What was it about John Cho, specifically, that made you want him for this character?
CROUCH: I’m a father of three, and in crafting this story, we wanted to create a story about a father and what a father would do, if one of your five children is possessed. Do you protect the child, or do you protect the other children? What would you do? John has that softness for what I think a modern American father is now. I think 95% are SNAGs, or sensitive New Age guys. That’s the power and intensity that he brings, which to me is what true masculine power is. I really feel like this is a father who will protect his family, no matter what. He doesn’t have to be an asshole about it. He can actually be a really sensitive guy. That, to me, is masculine power, and John has masculine power in spades.
SLATER: Part of the fun of the job is you look for people you’ve always loved, but that you’ve always wanted to see more of, versus the people who you’re sick of because they’ve been on your TV screen for the last 20 years. I think John really hits that sweet spot of being an actor that everyone loves and respects, but he’s always someone who comes in and does a character here or a small arc there, and he always leaves you wanting more. It’s never quite enough. So, the idea of centering a season around him and really giving him that material and giving the audience a chance to fall in love is much more appealing than plucking someone who’s been on your TV for the last decade. There’s more of a discovery with someone like John.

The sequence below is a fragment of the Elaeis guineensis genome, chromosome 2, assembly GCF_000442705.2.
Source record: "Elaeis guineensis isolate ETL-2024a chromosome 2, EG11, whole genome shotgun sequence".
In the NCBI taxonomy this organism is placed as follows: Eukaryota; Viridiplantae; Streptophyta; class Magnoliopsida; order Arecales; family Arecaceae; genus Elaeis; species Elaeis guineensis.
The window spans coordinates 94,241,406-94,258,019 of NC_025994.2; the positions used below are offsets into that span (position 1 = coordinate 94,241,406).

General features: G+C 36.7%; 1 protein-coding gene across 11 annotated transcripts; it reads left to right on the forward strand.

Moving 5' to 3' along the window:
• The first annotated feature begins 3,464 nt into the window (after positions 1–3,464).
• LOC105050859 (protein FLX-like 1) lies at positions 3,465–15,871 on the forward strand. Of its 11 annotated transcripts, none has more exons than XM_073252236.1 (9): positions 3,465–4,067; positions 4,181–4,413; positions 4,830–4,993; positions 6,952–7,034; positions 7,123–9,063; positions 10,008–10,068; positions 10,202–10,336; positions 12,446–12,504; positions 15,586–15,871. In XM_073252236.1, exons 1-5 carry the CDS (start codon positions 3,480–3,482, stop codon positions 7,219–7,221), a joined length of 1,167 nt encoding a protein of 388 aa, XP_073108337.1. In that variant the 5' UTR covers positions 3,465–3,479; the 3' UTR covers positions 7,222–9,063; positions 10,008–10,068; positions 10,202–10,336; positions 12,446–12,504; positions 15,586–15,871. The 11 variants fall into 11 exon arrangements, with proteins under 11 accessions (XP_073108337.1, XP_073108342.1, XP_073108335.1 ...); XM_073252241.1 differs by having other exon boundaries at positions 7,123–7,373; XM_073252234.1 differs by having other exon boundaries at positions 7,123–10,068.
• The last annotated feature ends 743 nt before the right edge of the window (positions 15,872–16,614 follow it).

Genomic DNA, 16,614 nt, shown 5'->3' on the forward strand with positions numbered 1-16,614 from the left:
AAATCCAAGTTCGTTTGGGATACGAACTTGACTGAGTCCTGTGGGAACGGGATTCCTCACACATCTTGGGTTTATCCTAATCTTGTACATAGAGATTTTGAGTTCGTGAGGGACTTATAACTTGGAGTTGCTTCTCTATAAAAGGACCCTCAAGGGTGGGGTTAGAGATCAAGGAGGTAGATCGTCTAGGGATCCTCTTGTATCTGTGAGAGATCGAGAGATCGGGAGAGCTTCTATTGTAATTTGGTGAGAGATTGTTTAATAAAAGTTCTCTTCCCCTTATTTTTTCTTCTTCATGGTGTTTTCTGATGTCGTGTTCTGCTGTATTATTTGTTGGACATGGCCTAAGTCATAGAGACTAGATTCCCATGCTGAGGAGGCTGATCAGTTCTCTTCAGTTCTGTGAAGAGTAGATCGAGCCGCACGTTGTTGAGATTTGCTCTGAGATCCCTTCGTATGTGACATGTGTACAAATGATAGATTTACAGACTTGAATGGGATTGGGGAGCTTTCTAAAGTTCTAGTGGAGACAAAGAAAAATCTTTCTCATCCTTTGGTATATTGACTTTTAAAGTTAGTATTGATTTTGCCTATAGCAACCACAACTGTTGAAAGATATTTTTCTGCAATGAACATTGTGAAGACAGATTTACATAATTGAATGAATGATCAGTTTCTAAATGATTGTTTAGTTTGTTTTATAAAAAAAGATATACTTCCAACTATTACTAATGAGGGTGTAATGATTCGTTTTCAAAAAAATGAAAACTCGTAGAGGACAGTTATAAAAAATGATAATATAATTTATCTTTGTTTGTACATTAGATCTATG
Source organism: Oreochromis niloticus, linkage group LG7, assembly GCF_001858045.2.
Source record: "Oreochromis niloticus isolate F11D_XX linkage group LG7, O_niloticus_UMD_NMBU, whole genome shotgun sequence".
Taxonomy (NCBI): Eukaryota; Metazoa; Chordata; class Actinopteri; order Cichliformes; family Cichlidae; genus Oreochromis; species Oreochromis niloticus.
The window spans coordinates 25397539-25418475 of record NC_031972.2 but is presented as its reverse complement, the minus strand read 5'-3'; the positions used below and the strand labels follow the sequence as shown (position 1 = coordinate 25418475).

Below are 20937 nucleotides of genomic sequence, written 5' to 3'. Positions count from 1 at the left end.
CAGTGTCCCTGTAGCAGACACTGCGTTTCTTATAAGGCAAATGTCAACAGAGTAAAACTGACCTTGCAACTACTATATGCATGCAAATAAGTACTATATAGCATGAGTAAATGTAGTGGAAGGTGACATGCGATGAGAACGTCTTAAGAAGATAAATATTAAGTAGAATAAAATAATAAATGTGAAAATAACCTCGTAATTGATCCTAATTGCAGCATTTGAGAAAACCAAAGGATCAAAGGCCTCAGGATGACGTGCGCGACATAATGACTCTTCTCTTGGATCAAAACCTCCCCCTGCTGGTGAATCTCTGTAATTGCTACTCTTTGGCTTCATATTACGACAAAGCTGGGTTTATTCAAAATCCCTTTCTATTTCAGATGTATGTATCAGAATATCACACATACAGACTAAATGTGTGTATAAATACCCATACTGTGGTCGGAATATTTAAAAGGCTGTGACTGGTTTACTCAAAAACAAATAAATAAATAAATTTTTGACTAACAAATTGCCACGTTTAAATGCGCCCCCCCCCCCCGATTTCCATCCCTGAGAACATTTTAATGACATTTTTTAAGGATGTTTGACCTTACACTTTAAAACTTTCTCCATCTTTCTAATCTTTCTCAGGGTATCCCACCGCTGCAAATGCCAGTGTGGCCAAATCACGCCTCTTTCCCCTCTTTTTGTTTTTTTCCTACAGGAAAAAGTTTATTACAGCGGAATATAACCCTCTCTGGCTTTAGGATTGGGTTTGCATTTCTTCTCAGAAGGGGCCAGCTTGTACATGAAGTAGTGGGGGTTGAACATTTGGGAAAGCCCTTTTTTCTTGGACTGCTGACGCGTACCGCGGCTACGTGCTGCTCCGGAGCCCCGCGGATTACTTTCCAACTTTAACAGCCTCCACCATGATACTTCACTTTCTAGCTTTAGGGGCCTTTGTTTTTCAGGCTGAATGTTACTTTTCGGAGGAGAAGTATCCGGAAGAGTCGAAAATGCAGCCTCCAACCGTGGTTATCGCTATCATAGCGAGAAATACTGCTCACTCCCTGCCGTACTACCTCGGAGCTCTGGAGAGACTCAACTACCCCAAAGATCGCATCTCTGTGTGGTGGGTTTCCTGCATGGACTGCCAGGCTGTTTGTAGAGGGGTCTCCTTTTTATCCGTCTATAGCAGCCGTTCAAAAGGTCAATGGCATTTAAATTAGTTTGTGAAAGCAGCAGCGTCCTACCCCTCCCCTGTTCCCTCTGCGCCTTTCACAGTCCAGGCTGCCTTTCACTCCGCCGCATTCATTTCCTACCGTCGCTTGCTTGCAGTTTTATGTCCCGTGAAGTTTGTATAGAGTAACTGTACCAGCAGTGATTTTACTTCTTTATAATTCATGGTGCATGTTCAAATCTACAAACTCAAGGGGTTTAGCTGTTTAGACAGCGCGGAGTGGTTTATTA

CROUCH: And he’s knocked him out of the park. He’s really fantastic.
What is it about the possession of a child that makes it extra terrifying?
CROUCH: From my point of view, I would rather take a bullet than my kids take a bullet. To me, it’s the scariest thing I could think of. One of my kids being possessed, or one of my kids in danger, and there’s a demon and I can’t do anything about it, that’s the scariest thing in the world.
SLATER: What makes possession stories powerful is that they’re usually a corruption of the innocent, and children are innocent, to some degree. They’re helpless and they can’t defend themselves in a way that an adult character can. It’s a good dramatic shorthand. Putting a kid in danger is always going to tug at your heartstrings a little bit more than putting a grown-ass adult in danger. That’s one of the reasons we start with the grown-ass adult, with Cindy. That way, it doesn’t step on the creep factor of the kid later.